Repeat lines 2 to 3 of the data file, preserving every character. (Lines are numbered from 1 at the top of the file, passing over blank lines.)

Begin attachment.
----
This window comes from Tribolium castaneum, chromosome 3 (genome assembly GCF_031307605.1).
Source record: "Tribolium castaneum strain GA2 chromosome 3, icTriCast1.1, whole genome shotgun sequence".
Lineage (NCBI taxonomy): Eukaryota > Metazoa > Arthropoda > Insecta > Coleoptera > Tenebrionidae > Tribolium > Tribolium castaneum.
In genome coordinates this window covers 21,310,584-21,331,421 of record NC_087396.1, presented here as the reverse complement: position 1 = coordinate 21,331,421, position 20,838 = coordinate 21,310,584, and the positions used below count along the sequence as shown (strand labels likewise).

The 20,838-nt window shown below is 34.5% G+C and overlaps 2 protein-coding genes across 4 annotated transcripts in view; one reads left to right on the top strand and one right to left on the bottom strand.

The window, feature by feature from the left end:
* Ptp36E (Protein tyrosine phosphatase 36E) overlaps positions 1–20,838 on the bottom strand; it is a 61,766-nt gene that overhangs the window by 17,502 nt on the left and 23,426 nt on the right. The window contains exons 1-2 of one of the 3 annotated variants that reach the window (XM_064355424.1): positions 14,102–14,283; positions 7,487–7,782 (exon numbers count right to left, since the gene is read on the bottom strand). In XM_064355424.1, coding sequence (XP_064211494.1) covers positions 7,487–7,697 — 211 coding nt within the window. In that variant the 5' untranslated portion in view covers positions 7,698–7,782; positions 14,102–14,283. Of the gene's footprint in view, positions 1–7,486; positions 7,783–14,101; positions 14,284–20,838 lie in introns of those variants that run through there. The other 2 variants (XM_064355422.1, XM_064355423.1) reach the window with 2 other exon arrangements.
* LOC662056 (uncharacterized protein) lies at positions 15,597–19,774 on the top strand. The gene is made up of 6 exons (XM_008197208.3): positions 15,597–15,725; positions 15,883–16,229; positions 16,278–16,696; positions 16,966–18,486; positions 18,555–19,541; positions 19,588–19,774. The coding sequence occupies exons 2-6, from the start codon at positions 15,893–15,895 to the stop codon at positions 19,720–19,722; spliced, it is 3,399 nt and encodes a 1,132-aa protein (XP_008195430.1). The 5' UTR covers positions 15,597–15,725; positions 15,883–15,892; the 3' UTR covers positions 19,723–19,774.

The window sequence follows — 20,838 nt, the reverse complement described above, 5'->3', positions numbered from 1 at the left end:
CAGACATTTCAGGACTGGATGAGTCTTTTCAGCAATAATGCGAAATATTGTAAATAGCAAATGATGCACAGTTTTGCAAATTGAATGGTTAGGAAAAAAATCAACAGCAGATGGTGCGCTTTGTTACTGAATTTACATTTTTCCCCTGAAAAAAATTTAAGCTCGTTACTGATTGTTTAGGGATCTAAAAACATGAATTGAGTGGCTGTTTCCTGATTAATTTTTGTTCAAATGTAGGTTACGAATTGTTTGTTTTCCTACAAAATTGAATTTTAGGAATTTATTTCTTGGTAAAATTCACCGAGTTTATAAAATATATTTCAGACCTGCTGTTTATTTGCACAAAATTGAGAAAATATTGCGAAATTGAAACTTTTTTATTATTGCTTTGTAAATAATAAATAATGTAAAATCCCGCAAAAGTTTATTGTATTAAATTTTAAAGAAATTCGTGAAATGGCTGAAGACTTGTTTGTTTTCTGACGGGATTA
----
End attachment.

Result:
Source record: "Tribolium castaneum strain GA2 chromosome 3, icTriCast1.1, whole genome shotgun sequence".
Lineage (NCBI taxonomy): Eukaryota > Metazoa > Arthropoda > Insecta > Coleoptera > Tenebrionidae > Tribolium > Tribolium castaneum.